The Narvik campaign of April-June 1940 began with a dramatic German success, saw the first Allied land victory of the Second World War, before coming to an anticlimactic ending when events in France and the Low Countries forced the British and French to evacuate Norway.
Control of Narvik was one of the main objectives of the German campaign in Norway. Most German iron ore came from mines in northern Sweden, and just of half of that iron ore travelled to Germany via the ice-free port of Narvik. Germany and the Allies were both aware of the importance of Narvik and the Swedish iron ore. The British and French had hoped to occupy the area early in 1940 so they could provide aid to the Finns in their war against the Soviet Union, but these plans had come to nothing. It was then planned to lay a minefield in Norwegian territorial waters, just outside Narvik, to force merchant ships to sail in international waters (Operation Wilfred). This plan was finally carried out on 8 April, only one day before the German invasion.
The Germans had two reasons for invading Norway. The first was to secure their iron ore supplies, although this did not meet with the approval of the German naval staff, who felt that Norwegian neutrality was a better protection of the trade. The second German aim was to use bases on the Norwegian coast to bypass the British naval blockade of Germany. In 1940 this aim soon came to seem redundant after the Germans gained bases on the Atlantic coast of France, but it would come back to the fore after the German invasion of Russia, when the main British supply line to Russia passed around the northern coast of Norway.
While the British were laying their minefields off the coast of Norway, the Germans had an invasion fleet at sea. Force I, consisting of 2000 mountain troops under General Eduard Dietl, carried on ten destroyers and supported by the battlecruisers Scharnhorst and Gneisenau were heading towards Narvik. Before entering the approaches to Narvik, the battlecruisers were detached and sent off to the north west, while the destroyers approached Narvik.
On the morning on 9 April the German expedition entered Ofotfjord, the western approach to Narvik. They encountered and sank the elderly Norwegian coastal defence vessel Eidsvoll. Three German destroyers then sailed into Narvik harbour, where they sank her sister ship Norge. Dietl landed, and was able to convince the Norwegian commander at Narvik, Colonel Sundlo, to surrender without a fight.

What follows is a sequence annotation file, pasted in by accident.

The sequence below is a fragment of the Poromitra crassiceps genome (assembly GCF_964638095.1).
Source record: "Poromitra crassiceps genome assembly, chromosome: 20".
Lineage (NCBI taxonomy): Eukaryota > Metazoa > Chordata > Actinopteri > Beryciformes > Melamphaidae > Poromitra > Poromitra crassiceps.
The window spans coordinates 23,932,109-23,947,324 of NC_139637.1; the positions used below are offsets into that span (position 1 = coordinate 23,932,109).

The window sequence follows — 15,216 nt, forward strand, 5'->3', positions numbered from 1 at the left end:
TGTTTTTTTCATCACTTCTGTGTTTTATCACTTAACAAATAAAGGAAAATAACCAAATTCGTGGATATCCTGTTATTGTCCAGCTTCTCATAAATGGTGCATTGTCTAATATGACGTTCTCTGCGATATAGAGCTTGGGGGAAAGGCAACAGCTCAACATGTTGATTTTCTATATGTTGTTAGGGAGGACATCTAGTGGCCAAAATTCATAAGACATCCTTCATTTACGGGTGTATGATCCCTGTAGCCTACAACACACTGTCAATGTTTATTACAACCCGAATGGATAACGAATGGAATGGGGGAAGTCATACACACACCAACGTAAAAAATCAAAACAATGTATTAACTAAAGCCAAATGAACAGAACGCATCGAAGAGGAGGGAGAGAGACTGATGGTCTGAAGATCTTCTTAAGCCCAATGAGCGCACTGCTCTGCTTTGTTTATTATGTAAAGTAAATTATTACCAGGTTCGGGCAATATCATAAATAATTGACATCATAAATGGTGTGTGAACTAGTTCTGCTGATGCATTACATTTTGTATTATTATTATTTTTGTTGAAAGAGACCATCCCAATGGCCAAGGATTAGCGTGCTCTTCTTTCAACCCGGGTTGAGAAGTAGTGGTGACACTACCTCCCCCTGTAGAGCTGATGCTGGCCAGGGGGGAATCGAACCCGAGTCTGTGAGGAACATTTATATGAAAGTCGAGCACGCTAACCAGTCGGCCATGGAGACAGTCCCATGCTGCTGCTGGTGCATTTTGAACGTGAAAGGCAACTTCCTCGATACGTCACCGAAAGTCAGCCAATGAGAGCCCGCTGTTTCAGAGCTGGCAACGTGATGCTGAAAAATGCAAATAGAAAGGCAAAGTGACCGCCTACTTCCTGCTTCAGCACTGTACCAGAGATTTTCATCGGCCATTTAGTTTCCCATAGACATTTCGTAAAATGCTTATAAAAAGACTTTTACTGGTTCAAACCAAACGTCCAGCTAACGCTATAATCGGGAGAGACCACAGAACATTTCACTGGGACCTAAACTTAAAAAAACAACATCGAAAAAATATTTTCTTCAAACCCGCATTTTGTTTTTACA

The first British counterattack came on the following day. A force of five British destroyers reached Narvik undetected, sank two German destroyers in the harbour and damaged three more (first battle of Narvik). On their way out of the fjord, the British were attacked by the remaining five German destroyers, losing two ships themselves.
The British returned three days later (second battle of Narvik). This time they attacked with nine destroyers and the battleship HMS Warspite. All eight remaining German destroyers were destroyed, although 2,500 of their crew were able to escape, and would play a valuable role in the defence of Narvik.
10 April also saw Admiral of the Fleet Lord Cork and Orrery appointed the flag officer at Narvik. He had been involved in expedition to help the Finns, and was known to be an aggressive attacking officer. Unfortunately the same could not be said of Major General P. J. Mackesy, the commander of the ground forces. The two men both departed for Narvik on 12 April, Mackesy from Scapa and Cork from Rosyth. Neither men met before leaving Scotland, nor did they exchange plans until their first meeting in Norway.
On 11 April a convoy of three liners left the Clyde, heading for Narvik. It was later joined by two more liners and the cruisers Manchesterand Birmingham, but on 14 April one infantry brigade was detached from the convoy to go to Namsos. This left the 24th Guards Brigade for the attack on Narvik. Mackesy set up his base at Harstad, arriving on 14 April. There Cork and Mackesy met for the first time to discuss and if possible coordinate their plans.